In my blog and in my classes, I frequently use sports as a prism to understand larger social trends. Now I have stumbled upon the Global Salary Report Survey 2016 by www.sportingintelligence.com. It contains information about the highest paid sports teams worldwide. Among the best paid teams most are from the US football, basketball and hockey leagues, as well as from the European football/ soccer leagues.
For this blog I have just picked two pictures which seem to me remarkable: one from the US, one from Europe. The first one is the US football league. It shows the differences between average salaries of each team. The spread between the highest paid team, Green Bay Packers, and the lowest, Cleveland Browns, is not even 2:1. This is incredibly low.
For the US many economists have shown that inter-firm inequality has increased tremendously in the last decades and that it is a significant reason for higher overall levels of inequality and some extreme forms of management pay. Some have called it the winner-takes-it-all markets. So what happens in NFL? It is well-known that the US political economy regulates little with the exception of professional sports. Politicians struggle with pay caps for CEOs, the tax system becomes less and less progressive (especially in effective tax burdens), and overall the population and the political apparatus seem to have developed a leniency for a great deal of inequality.
Not so in football. Apparently the hyper-commercialized breed of football allows itself much lower levels of inequality. In many professional US leagues there is a wage cap for top players, weaker teams sometimes preferential access to new talent, the worst teams are not relegated etc. All these are protectionist ways to guarantee a level playing field. So why do people cheer for ‘communism’ in football, but not in society? I can only think of a very strong and deeply entrenched ideology to be capable of allowing for this level of cognitive dissonance. So Democrats, next time you need an argument for progressive, redistributive forms of policy, look no farther than the capitalist world of high-end sports.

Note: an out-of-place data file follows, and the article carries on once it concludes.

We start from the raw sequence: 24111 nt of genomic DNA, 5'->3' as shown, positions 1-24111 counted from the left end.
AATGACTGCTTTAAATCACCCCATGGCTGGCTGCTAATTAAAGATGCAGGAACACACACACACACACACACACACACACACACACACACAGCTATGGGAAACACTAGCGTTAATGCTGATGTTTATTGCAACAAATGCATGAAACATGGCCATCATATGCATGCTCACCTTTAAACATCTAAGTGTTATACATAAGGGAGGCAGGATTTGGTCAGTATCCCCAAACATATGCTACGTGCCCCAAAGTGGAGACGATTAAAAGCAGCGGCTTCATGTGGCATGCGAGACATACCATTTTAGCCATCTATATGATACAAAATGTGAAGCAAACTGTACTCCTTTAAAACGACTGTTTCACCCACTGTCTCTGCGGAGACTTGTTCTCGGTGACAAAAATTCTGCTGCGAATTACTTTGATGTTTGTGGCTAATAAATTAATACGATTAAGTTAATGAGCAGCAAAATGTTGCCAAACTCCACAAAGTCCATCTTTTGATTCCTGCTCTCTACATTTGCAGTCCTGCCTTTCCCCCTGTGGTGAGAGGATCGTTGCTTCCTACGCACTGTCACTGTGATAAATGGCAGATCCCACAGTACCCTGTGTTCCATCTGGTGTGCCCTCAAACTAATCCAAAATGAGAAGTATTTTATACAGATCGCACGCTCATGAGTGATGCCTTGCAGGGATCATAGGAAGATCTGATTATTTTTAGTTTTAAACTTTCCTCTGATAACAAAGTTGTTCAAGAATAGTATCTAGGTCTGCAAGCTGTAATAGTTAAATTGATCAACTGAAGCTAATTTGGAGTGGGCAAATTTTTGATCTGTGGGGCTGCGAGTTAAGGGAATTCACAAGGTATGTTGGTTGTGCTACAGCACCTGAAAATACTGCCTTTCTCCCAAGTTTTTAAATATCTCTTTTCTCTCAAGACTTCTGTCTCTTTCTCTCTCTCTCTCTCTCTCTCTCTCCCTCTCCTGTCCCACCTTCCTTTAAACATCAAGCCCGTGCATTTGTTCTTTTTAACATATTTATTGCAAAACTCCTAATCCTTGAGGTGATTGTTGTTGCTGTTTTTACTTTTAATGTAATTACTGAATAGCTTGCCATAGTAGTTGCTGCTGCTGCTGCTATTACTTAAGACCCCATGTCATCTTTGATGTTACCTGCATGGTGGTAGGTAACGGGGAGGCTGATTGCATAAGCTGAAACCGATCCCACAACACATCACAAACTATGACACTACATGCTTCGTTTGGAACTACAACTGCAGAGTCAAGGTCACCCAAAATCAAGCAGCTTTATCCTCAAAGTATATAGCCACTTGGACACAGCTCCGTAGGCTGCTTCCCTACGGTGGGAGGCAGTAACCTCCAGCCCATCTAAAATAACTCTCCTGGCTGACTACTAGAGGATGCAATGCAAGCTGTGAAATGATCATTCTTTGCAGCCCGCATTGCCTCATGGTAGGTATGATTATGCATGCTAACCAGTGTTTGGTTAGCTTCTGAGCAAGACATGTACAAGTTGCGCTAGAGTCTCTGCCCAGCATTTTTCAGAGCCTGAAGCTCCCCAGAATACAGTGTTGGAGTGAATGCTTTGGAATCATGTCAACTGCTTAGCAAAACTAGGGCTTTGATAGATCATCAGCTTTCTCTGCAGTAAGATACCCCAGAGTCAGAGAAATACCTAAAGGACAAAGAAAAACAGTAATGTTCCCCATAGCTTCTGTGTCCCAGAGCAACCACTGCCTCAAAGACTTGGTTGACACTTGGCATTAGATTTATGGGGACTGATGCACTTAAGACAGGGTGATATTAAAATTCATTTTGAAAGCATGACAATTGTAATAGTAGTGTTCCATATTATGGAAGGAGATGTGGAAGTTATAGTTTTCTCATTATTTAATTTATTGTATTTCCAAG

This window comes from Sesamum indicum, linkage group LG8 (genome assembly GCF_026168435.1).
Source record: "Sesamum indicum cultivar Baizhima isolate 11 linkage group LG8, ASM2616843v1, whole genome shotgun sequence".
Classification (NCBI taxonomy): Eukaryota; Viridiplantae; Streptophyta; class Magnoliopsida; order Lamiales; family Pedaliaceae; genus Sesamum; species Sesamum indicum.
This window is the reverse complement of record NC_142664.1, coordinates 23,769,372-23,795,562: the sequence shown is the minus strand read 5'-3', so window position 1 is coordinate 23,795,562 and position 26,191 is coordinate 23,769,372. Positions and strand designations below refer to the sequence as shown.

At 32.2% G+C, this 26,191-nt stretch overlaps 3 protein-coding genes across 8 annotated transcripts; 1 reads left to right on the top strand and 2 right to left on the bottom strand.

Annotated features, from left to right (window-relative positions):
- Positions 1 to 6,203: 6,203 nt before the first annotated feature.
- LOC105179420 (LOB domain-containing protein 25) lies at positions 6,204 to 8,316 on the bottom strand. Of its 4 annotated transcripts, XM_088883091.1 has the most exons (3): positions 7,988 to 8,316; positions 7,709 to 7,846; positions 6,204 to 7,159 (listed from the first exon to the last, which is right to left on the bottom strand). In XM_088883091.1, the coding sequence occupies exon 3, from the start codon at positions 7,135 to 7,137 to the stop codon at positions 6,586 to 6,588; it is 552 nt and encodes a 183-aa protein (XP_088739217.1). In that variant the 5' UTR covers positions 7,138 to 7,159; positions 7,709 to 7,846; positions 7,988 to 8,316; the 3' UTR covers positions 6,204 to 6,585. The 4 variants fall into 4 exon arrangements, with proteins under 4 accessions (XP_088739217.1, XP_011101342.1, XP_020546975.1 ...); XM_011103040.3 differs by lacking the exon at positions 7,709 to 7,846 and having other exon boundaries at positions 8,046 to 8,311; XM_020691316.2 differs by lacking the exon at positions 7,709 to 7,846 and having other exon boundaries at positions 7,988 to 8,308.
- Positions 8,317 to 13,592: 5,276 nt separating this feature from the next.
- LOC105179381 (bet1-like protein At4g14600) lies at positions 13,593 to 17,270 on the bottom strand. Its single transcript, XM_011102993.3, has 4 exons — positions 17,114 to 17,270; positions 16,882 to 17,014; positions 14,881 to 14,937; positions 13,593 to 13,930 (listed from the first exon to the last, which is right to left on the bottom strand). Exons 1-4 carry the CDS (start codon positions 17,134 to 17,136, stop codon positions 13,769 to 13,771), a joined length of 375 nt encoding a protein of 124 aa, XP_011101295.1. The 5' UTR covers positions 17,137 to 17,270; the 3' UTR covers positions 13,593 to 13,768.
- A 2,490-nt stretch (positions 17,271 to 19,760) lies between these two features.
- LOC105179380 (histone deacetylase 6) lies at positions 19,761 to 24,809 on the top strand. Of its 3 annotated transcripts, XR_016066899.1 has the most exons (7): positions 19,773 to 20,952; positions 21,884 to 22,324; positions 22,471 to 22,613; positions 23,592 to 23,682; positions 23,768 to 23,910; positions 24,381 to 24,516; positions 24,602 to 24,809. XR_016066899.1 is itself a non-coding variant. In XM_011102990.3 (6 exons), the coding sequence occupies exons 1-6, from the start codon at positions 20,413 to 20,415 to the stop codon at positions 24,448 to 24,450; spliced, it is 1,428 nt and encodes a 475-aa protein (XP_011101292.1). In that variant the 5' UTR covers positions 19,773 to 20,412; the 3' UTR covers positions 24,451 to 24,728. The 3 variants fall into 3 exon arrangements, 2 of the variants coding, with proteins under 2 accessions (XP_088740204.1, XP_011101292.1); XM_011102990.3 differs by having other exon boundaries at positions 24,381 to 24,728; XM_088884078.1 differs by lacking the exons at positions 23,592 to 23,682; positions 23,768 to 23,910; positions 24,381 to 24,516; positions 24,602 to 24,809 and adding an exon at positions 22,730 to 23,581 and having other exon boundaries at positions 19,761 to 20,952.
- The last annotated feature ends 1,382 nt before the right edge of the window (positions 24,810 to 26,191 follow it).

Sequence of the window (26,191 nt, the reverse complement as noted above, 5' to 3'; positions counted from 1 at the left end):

Traditionally speaking the problem has been the reverse in Europe. We don’t tolerate high levels of inequality for anything else but sports. Major sports leagues are much less regulated than in the US. There are no wage ceilings for football players, there is little in terms of guarantee a level playing field, and if you are unsuccessful on the pitch you are out. The neoliberal dream. I just pick one example from La Liga which shows a veritable duopoly of Barcelona and Real Madrid with all others trailing behind. As sportingintelligence reports the difference between the first and the last is a jaw-dropping 21:1, ten times as much as in the US case. And we know that this has real results such as very little competition for the top prize: the two times won almost 60% of all national championships.
But again, the inequality in football gives reason for concern for the whole of the European society. Unlike the US, in which more progressive forms of policies could be implemented politically if it weren’t for ideology, in politically fragmented Europe it is much harder to implement Europe-wide redistribution. The attempts of the EU at doing so are pitiful, and the workings of economically stronger governments such as Germany make matters worse. Hence, the problem seems to be more of a traditional political economy one: rich countries don’t want to pay poor countries and the institutions don’t make them do so. In this sense football shows which way Europe is heading. Perhaps European Social Democrats should ask their voters in the future if they are really content with having a handful of powerful economic players dominating the European market in the future.
But the real upshot of using the football analogy for excessive economic inequality is following: excessive inequality is not only tremendously unfair and counterproductive, it is also mind-boggling boring.